the reason it's important to have this list of your patient's symptoms is because these are the things that are going to get treated. the doctor will write some orders for things that the nurses will carry out. nurses will be able to do some interventions for some of these symptoms without needing a doctor's order. however, everything that you will do for this patient is going to be aimed at the things that are on that list of symptoms. you do not, in any way shape or form, ever treat the medical disease. so, if there's something being done for the patient and the reason (symptom) for it is missing from the symptom list, you gotta find that missing symptom and figure out where you went wrong in missing it. it is ok to get some of this information from the medical record (doctor's history and physical, er record, other nurse's notes, physical therapy notes, etc.). http://allnurses.com/forums/f205/hel...ay-227507.html

    to get nursing diagnoses, you have to look at a nursing diagnosis reference to see which of these symptoms show up under likely nursing diagnoses that you are going to be able to use. now, you can use the medical diagnosis information to help you out a little bit, but only to help give you some short cuts to picking out potential nursing diagnoses. you still have to check to see if your patient's symptoms are going to confirm that your patient's symptoms go with those diagnoses.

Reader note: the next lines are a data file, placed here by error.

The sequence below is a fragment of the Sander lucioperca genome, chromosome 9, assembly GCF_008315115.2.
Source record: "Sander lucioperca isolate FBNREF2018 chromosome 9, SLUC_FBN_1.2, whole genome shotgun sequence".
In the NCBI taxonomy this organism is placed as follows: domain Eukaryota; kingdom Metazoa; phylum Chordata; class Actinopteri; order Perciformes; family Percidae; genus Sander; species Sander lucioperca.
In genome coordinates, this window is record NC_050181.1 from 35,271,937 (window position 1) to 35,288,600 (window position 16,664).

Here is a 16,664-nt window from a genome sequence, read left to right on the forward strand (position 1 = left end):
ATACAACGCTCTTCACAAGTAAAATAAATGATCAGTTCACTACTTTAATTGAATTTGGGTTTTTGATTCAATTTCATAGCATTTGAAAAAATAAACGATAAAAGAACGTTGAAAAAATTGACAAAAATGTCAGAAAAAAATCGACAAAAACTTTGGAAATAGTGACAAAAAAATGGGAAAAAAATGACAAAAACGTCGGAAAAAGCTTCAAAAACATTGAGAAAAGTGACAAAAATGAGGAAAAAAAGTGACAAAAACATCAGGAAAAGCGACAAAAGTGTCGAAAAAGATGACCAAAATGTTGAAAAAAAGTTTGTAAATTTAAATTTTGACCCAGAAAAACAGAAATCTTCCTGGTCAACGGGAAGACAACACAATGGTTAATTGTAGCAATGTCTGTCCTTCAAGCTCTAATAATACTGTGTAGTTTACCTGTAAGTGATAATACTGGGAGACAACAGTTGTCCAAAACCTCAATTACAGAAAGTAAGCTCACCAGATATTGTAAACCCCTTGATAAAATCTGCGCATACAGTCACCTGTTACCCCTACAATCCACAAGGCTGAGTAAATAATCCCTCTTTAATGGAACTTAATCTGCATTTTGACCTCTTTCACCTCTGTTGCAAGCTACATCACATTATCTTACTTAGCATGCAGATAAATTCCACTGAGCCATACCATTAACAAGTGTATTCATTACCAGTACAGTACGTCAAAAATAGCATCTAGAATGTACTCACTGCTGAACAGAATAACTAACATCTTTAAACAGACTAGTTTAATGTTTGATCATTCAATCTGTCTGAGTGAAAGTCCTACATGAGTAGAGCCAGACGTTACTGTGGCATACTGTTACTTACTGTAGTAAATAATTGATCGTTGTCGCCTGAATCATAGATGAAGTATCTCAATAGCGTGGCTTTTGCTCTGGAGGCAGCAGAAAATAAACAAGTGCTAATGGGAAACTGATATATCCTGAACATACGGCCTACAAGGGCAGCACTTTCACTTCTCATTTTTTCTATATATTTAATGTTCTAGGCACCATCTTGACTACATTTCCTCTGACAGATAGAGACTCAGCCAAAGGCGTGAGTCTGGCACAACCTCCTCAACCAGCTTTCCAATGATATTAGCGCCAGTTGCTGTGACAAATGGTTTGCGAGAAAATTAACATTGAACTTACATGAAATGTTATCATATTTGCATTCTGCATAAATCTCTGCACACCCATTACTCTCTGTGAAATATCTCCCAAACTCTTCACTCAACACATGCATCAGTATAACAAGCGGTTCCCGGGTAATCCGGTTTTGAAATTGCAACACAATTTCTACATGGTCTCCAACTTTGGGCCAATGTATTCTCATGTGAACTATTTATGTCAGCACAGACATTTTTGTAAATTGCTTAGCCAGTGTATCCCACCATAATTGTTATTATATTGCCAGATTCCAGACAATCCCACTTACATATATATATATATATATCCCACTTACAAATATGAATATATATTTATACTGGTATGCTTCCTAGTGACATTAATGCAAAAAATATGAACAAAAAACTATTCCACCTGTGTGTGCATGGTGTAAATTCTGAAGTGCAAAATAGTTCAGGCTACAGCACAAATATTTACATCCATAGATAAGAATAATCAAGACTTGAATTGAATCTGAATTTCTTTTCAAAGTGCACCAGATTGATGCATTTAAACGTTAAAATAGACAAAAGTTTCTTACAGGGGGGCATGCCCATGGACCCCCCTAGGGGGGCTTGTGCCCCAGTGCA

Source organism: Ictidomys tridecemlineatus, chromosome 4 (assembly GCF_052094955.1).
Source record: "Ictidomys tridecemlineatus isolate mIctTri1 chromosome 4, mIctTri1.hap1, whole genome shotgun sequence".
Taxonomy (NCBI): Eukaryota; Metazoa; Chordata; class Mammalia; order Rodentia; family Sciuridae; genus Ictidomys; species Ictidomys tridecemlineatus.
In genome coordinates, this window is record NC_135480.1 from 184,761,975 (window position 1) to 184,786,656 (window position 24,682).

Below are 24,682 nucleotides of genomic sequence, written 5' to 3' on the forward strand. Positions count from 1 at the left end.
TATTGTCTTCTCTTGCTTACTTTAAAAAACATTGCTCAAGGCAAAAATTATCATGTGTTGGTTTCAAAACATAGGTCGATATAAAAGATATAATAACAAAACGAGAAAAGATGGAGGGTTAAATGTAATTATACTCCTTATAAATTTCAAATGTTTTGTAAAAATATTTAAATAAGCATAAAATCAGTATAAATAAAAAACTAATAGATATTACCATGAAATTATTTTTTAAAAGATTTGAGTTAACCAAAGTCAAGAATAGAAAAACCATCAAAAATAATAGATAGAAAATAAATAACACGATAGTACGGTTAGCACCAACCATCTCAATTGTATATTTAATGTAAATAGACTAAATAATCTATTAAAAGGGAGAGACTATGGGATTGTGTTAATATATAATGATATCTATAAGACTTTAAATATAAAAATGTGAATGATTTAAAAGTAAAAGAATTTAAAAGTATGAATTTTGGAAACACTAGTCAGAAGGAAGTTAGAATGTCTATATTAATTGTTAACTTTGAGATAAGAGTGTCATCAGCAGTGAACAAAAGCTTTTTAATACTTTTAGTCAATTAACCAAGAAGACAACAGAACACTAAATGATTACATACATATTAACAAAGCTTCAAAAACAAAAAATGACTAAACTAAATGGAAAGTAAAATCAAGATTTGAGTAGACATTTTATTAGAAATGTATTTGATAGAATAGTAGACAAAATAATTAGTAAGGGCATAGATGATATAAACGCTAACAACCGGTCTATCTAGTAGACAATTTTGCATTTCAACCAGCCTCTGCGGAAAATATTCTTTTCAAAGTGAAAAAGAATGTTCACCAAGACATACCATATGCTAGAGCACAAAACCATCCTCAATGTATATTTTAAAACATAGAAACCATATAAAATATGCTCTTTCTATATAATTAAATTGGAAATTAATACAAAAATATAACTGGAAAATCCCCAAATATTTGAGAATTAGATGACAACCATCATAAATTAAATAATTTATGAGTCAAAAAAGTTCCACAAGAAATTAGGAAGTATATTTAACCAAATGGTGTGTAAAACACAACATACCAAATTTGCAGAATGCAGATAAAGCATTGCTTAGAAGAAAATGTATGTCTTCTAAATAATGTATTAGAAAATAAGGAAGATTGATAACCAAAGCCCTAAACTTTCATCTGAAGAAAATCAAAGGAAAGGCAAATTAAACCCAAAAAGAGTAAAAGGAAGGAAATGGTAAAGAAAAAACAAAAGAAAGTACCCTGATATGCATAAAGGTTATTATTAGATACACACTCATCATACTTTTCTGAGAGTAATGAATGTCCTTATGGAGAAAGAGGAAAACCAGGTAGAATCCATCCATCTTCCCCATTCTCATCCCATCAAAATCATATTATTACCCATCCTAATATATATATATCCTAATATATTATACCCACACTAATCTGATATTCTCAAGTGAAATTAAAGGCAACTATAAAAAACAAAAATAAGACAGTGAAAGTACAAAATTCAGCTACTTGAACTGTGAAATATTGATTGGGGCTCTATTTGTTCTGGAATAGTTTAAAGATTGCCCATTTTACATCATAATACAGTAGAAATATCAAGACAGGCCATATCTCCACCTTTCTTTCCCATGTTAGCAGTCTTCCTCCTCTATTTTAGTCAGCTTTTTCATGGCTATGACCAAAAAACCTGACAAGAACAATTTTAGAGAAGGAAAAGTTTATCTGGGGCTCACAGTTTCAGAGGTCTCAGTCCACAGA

for example, with pneumonia, possible diagnoses to look at are:
    • impaired gas exchange
    • ineffective airway clearance
    • impaired oral mucous membranes
    • risk for deficient fluid volume
    looking at the nursing diagnosis of impaired gas exchange i see the following symptoms listed (they are actually called defining characteristics by nanda) [page 94, nanda-i nursing diagnoses: definitions & classification 2007-2008 published by nanda international]:
    • abnormal arterial blood gases
    • abnormal arterial ph
    • abnormal breathing (rate, rhythm, depth)
    • abnormal skin color (pale, dusky)
    • confusion
    • cyanosis (in neonates only)
    • decreased carbon dioxide
    • diaphoresis (excessive sweating)
    • dyspnea
    • headache upon awakening
    • hypercapnia
    • hypercarbia
    • hypoxemia
    • hypoxia
    • irritability
    • nasal flaring
    • restlessness
    • somnolence